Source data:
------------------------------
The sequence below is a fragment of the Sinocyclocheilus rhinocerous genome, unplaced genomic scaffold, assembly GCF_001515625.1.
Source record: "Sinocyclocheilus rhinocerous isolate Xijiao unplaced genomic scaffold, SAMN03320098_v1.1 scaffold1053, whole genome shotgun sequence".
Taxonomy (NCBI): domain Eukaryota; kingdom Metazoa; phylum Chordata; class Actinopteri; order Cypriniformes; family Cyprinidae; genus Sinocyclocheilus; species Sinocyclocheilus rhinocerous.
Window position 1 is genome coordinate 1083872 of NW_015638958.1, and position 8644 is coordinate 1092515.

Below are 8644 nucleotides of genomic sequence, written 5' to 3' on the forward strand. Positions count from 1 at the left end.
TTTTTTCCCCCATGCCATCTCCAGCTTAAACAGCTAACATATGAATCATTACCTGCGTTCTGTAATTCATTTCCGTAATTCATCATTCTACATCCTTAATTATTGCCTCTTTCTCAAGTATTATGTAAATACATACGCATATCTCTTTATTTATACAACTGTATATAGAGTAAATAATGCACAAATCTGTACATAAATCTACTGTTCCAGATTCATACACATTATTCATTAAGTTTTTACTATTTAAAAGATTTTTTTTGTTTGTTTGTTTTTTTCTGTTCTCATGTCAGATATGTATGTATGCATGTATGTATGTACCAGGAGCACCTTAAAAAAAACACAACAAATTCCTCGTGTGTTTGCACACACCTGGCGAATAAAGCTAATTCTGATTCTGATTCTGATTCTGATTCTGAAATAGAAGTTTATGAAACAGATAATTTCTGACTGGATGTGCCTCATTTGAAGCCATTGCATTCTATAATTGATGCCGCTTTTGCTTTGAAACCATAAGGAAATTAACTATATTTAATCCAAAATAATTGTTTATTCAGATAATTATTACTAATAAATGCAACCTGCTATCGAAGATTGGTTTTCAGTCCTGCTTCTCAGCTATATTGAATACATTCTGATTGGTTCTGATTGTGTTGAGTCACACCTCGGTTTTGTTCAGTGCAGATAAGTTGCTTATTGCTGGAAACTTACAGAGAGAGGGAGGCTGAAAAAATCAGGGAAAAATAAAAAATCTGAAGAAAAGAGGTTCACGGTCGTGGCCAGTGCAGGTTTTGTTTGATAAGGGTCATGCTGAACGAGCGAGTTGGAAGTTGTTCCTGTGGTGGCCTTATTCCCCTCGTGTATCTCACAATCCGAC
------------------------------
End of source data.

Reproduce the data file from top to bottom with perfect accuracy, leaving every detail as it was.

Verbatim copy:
The sequence below is a fragment of the Sinocyclocheilus rhinocerous genome, unplaced genomic scaffold, assembly GCF_001515625.1.
Source record: "Sinocyclocheilus rhinocerous isolate Xijiao unplaced genomic scaffold, SAMN03320098_v1.1 scaffold1053, whole genome shotgun sequence".
Taxonomy (NCBI): domain Eukaryota; kingdom Metazoa; phylum Chordata; class Actinopteri; order Cypriniformes; family Cyprinidae; genus Sinocyclocheilus; species Sinocyclocheilus rhinocerous.
Window position 1 is genome coordinate 1083872 of NW_015638958.1, and position 8644 is coordinate 1092515.

Below are 8644 nucleotides of genomic sequence, written 5' to 3' on the forward strand. Positions count from 1 at the left end.
TTTTTTCCCCCATGCCATCTCCAGCTTAAACAGCTAACATATGAATCATTACCTGCGTTCTGTAATTCATTTCCGTAATTCATCATTCTACATCCTTAATTATTGCCTCTTTCTCAAGTATTATGTAAATACATACGCATATCTCTTTATTTATACAACTGTATATAGAGTAAATAATGCACAAATCTGTACATAAATCTACTGTTCCAGATTCATACACATTATTCATTAAGTTTTTACTATTTAAAAGATTTTTTTTGTTTGTTTGTTTTTTTCTGTTCTCATGTCAGATATGTATGTATGCATGTATGTATGTACCAGGAGCACCTTAAAAAAAACACAACAAATTCCTCGTGTGTTTGCACACACCTGGCGAATAAAGCTAATTCTGATTCTGATTCTGATTCTGATTCTGAAATAGAAGTTTATGAAACAGATAATTTCTGACTGGATGTGCCTCATTTGAAGCCATTGCATTCTATAATTGATGCCGCTTTTGCTTTGAAACCATAAGGAAATTAACTATATTTAATCCAAAATAATTGTTTATTCAGATAATTATTACTAATAAATGCAACCTGCTATCGAAGATTGGTTTTCAGTCCTGCTTCTCAGCTATATTGAATACATTCTGATTGGTTCTGATTGTGTTGAGTCACACCTCGGTTTTGTTCAGTGCAGATAAGTTGCTTATTGCTGGAAACTTACAGAGAGAGGGAGGCTGAAAAAATCAGGGAAAAATAAAAAATCTGAAGAAAAGAGGTTCACGGTCGTGGCCAGTGCAGGTTTTGTTTGATAAGGGTCATGCTGAACGAGCGAGTTGGAAGTTGTTCCTGTGGTGGCCTTATTCCCCTCGTGTATCTCACAATCCGAC